One new power concept is called GEB, which means Grid-interactive Efficient Building. That means a building should talk to the grid and answer and respond to useful questions. What’s happening temperature-wise outside? What’s today’s occupancy level inside?
If a building knows its occupancy, it can intuitively adjust its thermostat to not waste energy.
While people are interested in our platform, what they care most about are their energy bills and assets, the environment, and resiliency. Our platform is designed to visualize and create intelligence across all of these factors to answer the power network questions that most affect us.
An example of generation to toaster is in the image above, where we’ve been modeling the graph, starting with generation, all the way on the left, to toaster, all the way on the right. Within each of these nodes is a sub graph: a model at the transmission level, a model at the distribution level, and a model beyond the meter. This interconnected model breaks down siloed nodes and brings the information into one system where users can log into our Insight Center and see what is relevant to them. A generator can see a generation. A transmitter can see transmission. Distributors can see distribution.
This is a screenshot of our Insight Center home screen, where on the left we have several applications empowering users to create their own dashboard. All in one place you can see the analytics from every single asset or any analysis that you’ve done across your system. You can go into our analytic gallery and choose any analytics associated with whatever part of your enterprise you want to see.
Insight Center Knowledge Graph
We have been building out a global utility graph and structuring data that comes all the way from customer information systems, energy asset management systems, advanced meter infrastructure, the system controlled data acquisition, outage management information, geographic information, and making sure we structure all of that so it fits utilities’ businesses.
We also provide utilities with the ability to add structured data about new, disruptive technologies: When a solar array comes on your system, we have a graph model that will ingest that data from the solar array. If an EV charger comes on your system, we already have a graph model for it. We can create a virtualized experience of the graph and push all our findings into the Insight Center.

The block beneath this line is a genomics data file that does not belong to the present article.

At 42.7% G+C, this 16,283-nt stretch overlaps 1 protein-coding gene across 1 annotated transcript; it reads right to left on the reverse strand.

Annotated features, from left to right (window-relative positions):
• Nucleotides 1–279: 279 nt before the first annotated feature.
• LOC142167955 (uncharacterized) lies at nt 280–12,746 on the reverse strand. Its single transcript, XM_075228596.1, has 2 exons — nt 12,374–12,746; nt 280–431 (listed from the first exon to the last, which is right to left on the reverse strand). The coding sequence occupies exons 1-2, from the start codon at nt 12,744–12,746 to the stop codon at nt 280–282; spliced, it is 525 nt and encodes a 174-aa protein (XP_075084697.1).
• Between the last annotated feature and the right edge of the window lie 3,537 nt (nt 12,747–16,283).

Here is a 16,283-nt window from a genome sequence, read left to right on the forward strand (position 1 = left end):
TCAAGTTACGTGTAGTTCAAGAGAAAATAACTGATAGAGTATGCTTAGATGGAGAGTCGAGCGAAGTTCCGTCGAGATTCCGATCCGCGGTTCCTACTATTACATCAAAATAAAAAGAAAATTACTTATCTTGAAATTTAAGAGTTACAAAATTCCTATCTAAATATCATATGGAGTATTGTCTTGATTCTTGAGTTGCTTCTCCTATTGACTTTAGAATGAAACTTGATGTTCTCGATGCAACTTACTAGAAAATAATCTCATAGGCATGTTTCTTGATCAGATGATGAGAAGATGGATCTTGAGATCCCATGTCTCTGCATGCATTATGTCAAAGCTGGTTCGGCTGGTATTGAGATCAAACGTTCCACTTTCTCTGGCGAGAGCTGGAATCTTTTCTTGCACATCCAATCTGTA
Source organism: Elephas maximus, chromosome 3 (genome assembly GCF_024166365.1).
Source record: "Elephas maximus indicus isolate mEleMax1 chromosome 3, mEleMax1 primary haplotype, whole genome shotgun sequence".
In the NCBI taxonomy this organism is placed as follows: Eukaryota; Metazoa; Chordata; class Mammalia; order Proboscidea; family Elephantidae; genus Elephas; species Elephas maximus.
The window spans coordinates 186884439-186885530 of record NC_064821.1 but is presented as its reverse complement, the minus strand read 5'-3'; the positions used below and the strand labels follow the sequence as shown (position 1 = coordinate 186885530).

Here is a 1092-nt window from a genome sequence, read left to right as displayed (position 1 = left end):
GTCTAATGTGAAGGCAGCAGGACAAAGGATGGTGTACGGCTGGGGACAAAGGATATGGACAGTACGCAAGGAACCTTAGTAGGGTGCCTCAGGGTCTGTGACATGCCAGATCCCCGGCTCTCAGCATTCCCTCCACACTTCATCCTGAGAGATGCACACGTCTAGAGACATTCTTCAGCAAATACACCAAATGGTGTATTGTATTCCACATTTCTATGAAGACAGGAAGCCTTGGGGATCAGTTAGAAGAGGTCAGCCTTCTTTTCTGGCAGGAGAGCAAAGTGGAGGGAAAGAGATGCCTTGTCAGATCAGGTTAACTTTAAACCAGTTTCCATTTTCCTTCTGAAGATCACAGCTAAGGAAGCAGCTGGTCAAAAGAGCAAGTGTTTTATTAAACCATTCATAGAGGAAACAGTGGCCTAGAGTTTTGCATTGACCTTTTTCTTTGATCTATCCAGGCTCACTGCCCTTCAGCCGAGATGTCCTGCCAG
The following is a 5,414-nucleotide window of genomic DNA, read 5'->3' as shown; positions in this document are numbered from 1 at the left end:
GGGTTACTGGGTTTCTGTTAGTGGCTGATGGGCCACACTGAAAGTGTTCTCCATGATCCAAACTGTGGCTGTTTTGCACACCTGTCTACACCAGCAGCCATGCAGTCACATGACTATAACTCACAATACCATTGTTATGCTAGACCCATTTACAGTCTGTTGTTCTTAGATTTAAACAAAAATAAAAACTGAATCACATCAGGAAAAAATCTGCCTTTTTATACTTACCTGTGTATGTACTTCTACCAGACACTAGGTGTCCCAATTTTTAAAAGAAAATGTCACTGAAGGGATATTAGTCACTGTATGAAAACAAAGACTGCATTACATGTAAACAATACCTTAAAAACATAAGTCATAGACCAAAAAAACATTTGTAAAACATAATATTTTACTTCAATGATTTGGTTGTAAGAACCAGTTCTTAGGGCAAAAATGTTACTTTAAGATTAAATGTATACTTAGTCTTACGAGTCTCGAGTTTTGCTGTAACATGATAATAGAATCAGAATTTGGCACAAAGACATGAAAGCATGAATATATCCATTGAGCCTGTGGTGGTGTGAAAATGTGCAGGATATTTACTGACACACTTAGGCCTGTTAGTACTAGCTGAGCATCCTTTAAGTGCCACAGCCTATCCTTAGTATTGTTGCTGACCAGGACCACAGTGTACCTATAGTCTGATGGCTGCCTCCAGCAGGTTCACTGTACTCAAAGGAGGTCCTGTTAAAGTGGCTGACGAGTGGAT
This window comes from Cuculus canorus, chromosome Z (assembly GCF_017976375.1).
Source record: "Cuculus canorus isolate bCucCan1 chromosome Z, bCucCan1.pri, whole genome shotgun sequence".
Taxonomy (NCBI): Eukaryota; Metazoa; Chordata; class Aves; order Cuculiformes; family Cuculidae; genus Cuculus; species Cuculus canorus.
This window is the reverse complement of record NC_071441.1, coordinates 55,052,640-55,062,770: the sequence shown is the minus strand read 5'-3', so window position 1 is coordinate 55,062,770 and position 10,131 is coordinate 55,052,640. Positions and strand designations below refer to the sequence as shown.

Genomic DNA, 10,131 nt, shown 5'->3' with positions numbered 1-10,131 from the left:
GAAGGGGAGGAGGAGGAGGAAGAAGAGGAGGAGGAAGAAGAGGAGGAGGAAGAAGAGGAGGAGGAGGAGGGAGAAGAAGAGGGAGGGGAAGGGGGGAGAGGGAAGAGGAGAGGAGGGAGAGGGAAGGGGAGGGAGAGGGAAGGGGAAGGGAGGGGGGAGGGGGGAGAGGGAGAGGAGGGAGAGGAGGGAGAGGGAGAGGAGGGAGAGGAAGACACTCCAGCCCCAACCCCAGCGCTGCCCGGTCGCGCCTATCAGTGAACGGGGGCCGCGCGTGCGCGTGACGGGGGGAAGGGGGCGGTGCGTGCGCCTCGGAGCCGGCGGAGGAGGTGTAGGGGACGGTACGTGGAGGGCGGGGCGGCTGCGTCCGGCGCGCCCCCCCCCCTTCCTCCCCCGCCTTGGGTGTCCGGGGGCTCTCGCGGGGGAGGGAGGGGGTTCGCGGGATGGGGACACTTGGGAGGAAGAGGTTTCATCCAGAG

By joining all this data together, we can look at patterns beyond just a local utility and start to look at global capability. By looking at grids in a virtual way, we can do machine learning on that model, compare weather patterns, and compare the impact of different devices. We’re going to continue to see more sensors that can sense different aspects of the grid. How amazing would it be if we could bring that into a global utility graph, comparing it across a larger data set rather than just one local utility?
Transformative Use Cases With AI/ML
We’re using our virtual network to analyze the Oregon Trails Electric Cooperative and help manage their grid.
This is a diagram of their grid. If it looks busy, it’s because a grid is a very busy network. It includes substations, feeder lines, weather sensors, and wire sensors. Combining these together allows us to measure the strain on the grid and allows us to anticipate when we need to shut down a substation so it doesn’t start a fire. We can use the graph to find alternatives, so that instead of shutting down a substation for hundreds, if not thousands of customers, they could solve the problem by shutting down a feeder line that only affects a few customers. Are we going to expect to be without power for hours or days? As customers, this is the kind of question we’ll expect our utilities to answer during major events on the grid.
On February 14, 2021, we had rolling blackouts of substations throughout the ERCOT grid in Texas. During this time, the system had to shed 16 gigawatts of power because they lost 35 gigawatts of generation. At the same time, due to the cold weather, 35 gigawatts of heating came online at that same time. People lost power and people even died because of this. To shed some of that load and never shut down a substation could have saved lives. With a harmonious view of the grid, this could have all been avoided. That’s what our platform does. And the reason we can finally do this today is because of graph technology.